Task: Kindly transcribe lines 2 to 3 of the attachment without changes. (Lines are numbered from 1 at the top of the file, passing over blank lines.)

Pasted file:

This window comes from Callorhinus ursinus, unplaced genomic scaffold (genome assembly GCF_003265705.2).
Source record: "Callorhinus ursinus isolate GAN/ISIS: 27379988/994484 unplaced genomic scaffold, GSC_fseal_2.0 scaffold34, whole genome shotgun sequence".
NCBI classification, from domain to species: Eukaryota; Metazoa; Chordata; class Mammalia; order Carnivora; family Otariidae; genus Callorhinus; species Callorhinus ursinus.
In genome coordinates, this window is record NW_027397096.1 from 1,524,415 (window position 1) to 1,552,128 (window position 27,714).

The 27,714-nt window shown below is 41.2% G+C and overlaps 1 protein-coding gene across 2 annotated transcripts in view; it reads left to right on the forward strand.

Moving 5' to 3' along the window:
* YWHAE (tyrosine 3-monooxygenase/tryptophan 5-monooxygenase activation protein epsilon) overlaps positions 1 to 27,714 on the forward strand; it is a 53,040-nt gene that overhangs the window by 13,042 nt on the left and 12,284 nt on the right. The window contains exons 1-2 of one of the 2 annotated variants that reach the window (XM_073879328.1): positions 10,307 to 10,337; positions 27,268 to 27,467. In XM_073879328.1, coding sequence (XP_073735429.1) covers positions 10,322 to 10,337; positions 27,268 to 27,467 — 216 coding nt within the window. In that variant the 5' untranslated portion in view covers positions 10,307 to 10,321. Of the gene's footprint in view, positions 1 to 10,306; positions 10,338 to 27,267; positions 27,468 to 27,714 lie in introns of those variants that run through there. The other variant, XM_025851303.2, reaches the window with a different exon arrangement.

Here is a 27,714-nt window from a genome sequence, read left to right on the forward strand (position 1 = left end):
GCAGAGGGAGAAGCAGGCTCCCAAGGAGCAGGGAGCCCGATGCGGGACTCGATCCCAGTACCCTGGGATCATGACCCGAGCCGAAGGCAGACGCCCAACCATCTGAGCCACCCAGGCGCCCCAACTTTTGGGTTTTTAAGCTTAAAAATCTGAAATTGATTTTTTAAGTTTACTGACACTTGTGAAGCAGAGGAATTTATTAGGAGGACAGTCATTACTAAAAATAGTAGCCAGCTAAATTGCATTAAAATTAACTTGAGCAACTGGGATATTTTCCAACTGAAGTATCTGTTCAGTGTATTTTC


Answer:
Source record: "Callorhinus ursinus isolate GAN/ISIS: 27379988/994484 unplaced genomic scaffold, GSC_fseal_2.0 scaffold34, whole genome shotgun sequence".
NCBI classification, from domain to species: Eukaryota; Metazoa; Chordata; class Mammalia; order Carnivora; family Otariidae; genus Callorhinus; species Callorhinus ursinus.